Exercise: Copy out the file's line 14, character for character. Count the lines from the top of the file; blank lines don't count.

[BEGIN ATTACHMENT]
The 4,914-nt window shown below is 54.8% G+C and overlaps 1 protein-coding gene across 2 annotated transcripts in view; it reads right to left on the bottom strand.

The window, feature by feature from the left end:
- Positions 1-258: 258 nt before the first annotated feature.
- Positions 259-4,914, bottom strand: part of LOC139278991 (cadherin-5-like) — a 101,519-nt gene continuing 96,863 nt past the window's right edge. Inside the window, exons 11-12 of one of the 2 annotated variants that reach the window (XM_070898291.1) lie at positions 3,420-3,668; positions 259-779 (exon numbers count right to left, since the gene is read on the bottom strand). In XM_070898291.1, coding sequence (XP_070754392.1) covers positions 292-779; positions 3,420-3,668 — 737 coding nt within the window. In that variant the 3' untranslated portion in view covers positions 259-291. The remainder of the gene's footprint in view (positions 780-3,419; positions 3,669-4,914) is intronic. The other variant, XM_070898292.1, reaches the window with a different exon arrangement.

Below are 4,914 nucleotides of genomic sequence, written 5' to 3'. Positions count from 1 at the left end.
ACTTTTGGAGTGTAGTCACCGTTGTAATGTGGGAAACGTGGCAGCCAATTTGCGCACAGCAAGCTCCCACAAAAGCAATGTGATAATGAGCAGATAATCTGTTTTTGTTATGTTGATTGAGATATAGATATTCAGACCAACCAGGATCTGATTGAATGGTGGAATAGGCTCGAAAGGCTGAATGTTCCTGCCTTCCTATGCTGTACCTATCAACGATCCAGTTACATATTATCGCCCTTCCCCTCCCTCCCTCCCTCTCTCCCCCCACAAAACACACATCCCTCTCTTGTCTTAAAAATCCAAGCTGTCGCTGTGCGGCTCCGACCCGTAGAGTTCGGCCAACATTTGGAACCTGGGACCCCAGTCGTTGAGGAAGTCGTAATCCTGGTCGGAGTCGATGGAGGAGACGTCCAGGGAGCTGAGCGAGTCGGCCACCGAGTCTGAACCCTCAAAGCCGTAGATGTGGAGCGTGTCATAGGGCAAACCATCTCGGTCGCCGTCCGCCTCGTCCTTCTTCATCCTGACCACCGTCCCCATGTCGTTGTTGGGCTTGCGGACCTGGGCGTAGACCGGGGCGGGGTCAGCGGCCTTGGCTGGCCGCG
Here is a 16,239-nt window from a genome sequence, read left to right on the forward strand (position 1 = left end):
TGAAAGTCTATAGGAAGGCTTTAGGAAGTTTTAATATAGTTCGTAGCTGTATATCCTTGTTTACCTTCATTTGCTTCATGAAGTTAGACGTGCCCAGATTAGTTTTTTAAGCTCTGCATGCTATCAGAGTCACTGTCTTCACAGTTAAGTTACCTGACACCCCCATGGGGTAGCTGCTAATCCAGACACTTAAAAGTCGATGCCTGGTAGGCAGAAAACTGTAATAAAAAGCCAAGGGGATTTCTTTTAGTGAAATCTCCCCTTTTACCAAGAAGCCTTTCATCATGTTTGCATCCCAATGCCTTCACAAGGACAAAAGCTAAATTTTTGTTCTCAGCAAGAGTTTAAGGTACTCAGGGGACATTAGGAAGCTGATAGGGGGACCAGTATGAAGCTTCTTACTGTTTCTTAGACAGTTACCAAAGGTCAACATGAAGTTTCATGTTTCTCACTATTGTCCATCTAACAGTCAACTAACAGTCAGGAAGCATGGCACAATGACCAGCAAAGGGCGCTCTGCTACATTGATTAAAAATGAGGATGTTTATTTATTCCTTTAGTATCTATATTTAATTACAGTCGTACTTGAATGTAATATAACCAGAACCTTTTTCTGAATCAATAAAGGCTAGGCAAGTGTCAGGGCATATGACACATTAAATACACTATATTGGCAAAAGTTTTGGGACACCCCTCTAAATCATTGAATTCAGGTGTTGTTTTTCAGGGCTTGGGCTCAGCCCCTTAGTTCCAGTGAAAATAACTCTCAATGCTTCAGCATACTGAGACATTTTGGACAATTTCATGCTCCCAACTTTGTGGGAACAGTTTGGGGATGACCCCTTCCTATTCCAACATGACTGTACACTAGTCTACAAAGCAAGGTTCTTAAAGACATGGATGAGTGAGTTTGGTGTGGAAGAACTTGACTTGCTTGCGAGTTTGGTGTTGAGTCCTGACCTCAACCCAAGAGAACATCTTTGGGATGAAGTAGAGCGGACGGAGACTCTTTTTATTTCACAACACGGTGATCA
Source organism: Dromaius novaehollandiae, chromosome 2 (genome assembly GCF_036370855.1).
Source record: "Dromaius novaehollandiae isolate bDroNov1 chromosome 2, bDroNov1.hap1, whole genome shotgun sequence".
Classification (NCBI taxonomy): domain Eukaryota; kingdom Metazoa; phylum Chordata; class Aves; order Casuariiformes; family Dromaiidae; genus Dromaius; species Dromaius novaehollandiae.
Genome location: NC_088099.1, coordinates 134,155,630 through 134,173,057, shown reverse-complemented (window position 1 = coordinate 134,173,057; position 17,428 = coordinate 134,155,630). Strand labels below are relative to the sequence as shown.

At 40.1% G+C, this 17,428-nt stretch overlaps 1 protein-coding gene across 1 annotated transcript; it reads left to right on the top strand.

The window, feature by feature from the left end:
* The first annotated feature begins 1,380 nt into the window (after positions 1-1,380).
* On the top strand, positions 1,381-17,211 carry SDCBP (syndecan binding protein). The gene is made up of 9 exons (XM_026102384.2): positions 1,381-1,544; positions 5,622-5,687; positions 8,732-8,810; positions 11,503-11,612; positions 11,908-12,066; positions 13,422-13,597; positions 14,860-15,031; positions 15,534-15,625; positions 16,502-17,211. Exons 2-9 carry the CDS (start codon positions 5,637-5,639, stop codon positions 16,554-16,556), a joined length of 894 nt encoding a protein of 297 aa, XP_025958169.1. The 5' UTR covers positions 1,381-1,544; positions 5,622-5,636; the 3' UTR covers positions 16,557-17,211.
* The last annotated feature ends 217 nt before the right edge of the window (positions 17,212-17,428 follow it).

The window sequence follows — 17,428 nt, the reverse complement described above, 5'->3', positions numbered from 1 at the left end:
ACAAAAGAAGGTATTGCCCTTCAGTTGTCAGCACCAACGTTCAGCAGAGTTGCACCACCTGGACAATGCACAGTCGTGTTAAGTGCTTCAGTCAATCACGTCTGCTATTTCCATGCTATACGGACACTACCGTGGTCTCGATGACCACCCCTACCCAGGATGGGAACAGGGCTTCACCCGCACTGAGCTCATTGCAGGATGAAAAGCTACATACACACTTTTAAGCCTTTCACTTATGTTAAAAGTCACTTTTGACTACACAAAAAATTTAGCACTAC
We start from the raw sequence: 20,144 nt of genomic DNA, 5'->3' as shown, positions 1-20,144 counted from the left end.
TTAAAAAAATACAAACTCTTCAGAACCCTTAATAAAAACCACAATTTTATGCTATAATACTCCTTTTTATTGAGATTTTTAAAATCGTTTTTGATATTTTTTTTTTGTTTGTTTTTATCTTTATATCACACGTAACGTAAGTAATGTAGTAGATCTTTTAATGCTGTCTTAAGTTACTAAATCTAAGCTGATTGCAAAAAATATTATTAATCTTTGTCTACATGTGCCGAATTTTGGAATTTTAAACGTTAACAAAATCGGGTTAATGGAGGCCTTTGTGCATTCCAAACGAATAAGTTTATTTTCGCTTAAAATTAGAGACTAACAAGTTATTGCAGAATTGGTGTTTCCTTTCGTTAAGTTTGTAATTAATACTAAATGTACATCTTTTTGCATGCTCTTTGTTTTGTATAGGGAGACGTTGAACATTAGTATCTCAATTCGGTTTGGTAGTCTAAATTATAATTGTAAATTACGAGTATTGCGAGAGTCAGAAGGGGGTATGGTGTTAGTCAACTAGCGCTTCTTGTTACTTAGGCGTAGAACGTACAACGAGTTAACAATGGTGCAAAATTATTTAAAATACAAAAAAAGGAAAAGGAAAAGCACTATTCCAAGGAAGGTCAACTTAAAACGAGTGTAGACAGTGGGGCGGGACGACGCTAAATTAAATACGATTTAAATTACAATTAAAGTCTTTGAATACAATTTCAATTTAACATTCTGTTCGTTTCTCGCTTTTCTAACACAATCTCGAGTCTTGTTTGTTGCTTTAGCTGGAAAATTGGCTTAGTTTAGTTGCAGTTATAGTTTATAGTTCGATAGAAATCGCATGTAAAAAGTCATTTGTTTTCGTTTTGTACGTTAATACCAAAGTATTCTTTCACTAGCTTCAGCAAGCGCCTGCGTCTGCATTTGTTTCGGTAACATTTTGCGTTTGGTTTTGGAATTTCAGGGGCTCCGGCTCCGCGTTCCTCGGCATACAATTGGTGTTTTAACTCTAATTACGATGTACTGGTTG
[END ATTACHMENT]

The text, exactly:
The window, feature by feature from the left end: